Sunday, June 25, 2017

Germany and Electrical Cars

SWR (the public network from Baden-Wurttemberg) had a piece to cover the Green Party and the criticism being dumped upon the chief Green 'boss' from the region.  The B-W Prime Minister (Kretschmann) has been criticized over comments about the Green policy of stopping all new gas/diesel-powered cars in 2030 (the current German government law).

What you find is that more than a few Germans really don't think or care much about the law.....with a very limited number who think that the country will arrive in 2030 and reach this mythical stage of no gas or diesel 'new-car' sales. The curious thing is that no other European country has gone in this direction, and a fair number of what Opel, VW, Mercedes, Porsche and BMW produce.....go beyond German borders.  They will continue to manufacture gas/diesel powered cars (much to the shock of the Green Party members, I think).

The piece by SWR talks to comments by Anton of the top five Greens in Germany.  His vision of this 2030 period is that each 'parking lot' instead of standard gas stations....would turn into a charging station.

One has to sit and ponder upon these concepts.  First, you look at apartment buildings around Germany and the idea of charging stations being installed and the cost of each station within an apartment building.  If you had a 100-apartment are likely talking about 150 parking spots in the basement garage, and 150 of them having some kind of port-installation of chargers.  Cost?  Home Advisor did a study and put the rough average between $373 and $892....with the very high end upwards to $1,500.  If you did the rough average of $1,000 and 150 stations required.....then the building cost would be near $150,000.  Who would pay?  It'd be assigned to each resident and come out with some rental increase.  The odds that for the next 25 years that half of the residents would still have gas cars and NOT ever use the charging port? might speculate at this point and take an educated guess that at least one-third of the building residents might fall into that category.

Another issue?  Charging stations at work.  Some German government entities would get grants and hook up 100 chargers in their 300 parking spot lot.  Another race would be on each day as people drove in and attempted to get into position to charge their cars.  Taking the attitude of making all of the 300 parking spots chargeable?  Maybe, but then you'd start to look at government (federal, state, and city) across Germany, and each parking lot requiring a massive infrastructure change....going into the billions over a decade.

The black-out scenario?  Last year, I was reading a Brit blog piece and the clever guy got around to the scenario of a highly populated electric car situation....and the grid of some region or a country being taken down for two or three days (storm front or terrorism).  You could wake up to realize a large portion of society was unable to reach work.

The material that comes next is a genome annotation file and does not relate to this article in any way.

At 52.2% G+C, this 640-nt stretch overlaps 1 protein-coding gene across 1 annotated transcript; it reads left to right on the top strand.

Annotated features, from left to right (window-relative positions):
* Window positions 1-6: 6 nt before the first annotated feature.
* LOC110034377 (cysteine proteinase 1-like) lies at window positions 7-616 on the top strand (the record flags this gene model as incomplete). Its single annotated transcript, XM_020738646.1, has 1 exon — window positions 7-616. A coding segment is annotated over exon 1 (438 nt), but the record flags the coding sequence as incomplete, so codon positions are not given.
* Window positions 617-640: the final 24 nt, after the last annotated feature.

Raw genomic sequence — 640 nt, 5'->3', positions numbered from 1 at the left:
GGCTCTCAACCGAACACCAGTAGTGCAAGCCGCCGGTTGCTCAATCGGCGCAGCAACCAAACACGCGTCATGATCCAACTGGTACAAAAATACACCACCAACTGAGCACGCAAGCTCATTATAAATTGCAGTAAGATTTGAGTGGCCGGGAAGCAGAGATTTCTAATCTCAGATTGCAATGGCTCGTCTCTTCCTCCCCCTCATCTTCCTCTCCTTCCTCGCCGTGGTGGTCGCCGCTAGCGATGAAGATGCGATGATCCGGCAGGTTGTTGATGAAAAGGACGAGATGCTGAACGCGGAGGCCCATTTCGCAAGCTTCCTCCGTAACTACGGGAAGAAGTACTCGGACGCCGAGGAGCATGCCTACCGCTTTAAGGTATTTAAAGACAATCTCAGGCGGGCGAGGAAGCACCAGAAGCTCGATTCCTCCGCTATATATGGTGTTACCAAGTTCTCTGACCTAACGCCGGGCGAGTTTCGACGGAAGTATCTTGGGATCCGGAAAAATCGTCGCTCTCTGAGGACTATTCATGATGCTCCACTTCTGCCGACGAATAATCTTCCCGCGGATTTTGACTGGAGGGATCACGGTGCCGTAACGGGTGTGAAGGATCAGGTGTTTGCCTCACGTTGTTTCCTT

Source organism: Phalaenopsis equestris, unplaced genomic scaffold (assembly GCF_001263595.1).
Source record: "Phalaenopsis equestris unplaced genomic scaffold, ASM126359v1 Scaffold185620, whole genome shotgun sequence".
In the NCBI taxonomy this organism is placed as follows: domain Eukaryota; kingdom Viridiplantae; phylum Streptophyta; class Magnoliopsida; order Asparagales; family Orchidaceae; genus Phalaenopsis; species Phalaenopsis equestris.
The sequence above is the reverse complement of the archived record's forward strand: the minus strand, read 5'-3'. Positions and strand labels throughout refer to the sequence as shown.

In some ways, you can sense that a Green 'divide' is occurring and there are some Greens (not a lot) that live in some world where this electric-car utopia isn't that readily apparent.  I might be able to agree that Hybrid (combination of gas and electric) is likely to be a major part of the future.  But to suggest to me that a quarter of the cars in my village by 2030 will be electric-only?  No.....I don't buy into that idea.

I noted that as 2016 closed out....there are approximately 75,000 electrical cars registered in Germany (not hybrid but pure battery-power).

Norway leads Europe presently with the vehicle number....with a 2016 number of 135,000 vehicles. The chief reason for the surge there?  No sales taxes on the electric vehicles.  All parking fees waived on electric vehicles.  Toll payments?  Waived.  I should add....these weren't permanent incentives....but having a time limit attached.  If you look at their commentary....there was a big burst of activity to a degree, but these nice incentives will end, and then normal purchases will likely go and lag until another incentive is put into place.

About a decade ago....Iceland talked of having most all new cars being electric.  Today?  For 2016, roughly 5-percent of all cars sold 'new' were hybrid or electric-only.  It's a good trend, but part of their plus-side is a very low electrical cost rate (compared to the rest of Europe).

So you turn and look at the Berlin crowd of Green Party members (the leadership), and you kinda wonder if they've been out into the rest of the country and looked at the general problems and limits of this whole electric car business.  Maybe if they offered no sales tax, and brought the electrical grid cost down a notch.....they might get people charged up a bit, but at the present's hard to see this 2030 plan working well in the end.

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